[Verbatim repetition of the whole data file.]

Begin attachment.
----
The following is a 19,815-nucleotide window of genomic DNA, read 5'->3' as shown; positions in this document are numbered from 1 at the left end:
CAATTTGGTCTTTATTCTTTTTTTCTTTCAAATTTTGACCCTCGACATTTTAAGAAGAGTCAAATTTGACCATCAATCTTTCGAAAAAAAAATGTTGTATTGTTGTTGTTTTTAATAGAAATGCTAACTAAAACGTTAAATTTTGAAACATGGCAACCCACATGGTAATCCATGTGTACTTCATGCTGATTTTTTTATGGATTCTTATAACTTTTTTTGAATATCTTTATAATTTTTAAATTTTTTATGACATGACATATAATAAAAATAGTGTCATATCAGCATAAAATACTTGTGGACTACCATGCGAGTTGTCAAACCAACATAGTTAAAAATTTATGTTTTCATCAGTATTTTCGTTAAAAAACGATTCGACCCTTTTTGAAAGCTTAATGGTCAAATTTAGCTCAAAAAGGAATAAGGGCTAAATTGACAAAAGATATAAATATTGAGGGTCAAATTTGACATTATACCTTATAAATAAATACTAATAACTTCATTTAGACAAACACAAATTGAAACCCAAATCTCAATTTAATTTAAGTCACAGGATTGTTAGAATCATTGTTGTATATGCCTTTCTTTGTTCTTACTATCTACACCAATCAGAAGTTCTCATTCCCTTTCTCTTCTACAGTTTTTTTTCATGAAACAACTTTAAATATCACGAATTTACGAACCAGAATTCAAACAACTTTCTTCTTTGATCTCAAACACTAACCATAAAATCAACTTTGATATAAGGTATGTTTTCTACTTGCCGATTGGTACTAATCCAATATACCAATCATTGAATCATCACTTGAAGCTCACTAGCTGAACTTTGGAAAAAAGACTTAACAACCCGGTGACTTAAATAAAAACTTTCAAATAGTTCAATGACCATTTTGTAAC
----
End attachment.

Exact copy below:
The following is a 19,815-nucleotide window of genomic DNA, read 5'->3' as shown; positions in this document are numbered from 1 at the left end:
CAATTTGGTCTTTATTCTTTTTTTCTTTCAAATTTTGACCCTCGACATTTTAAGAAGAGTCAAATTTGACCATCAATCTTTCGAAAAAAAAATGTTGTATTGTTGTTGTTTTTAATAGAAATGCTAACTAAAACGTTAAATTTTGAAACATGGCAACCCACATGGTAATCCATGTGTACTTCATGCTGATTTTTTTATGGATTCTTATAACTTTTTTTGAATATCTTTATAATTTTTAAATTTTTTATGACATGACATATAATAAAAATAGTGTCATATCAGCATAAAATACTTGTGGACTACCATGCGAGTTGTCAAACCAACATAGTTAAAAATTTATGTTTTCATCAGTATTTTCGTTAAAAAACGATTCGACCCTTTTTGAAAGCTTAATGGTCAAATTTAGCTCAAAAAGGAATAAGGGCTAAATTGACAAAAGATATAAATATTGAGGGTCAAATTTGACATTATACCTTATAAATAAATACTAATAACTTCATTTAGACAAACACAAATTGAAACCCAAATCTCAATTTAATTTAAGTCACAGGATTGTTAGAATCATTGTTGTATATGCCTTTCTTTGTTCTTACTATCTACACCAATCAGAAGTTCTCATTCCCTTTCTCTTCTACAGTTTTTTTTCATGAAACAACTTTAAATATCACGAATTTACGAACCAGAATTCAAACAACTTTCTTCTTTGATCTCAAACACTAACCATAAAATCAACTTTGATATAAGGTATGTTTTCTACTTGCCGATTGGTACTAATCCAATATACCAATCATTGAATCATCACTTGAAGCTCACTAGCTGAACTTTGGAAAAAAGACTTAACAACCCGGTGACTTAAATAAAAACTTTCAAATAGTTCAATGACCATTTTGTAAC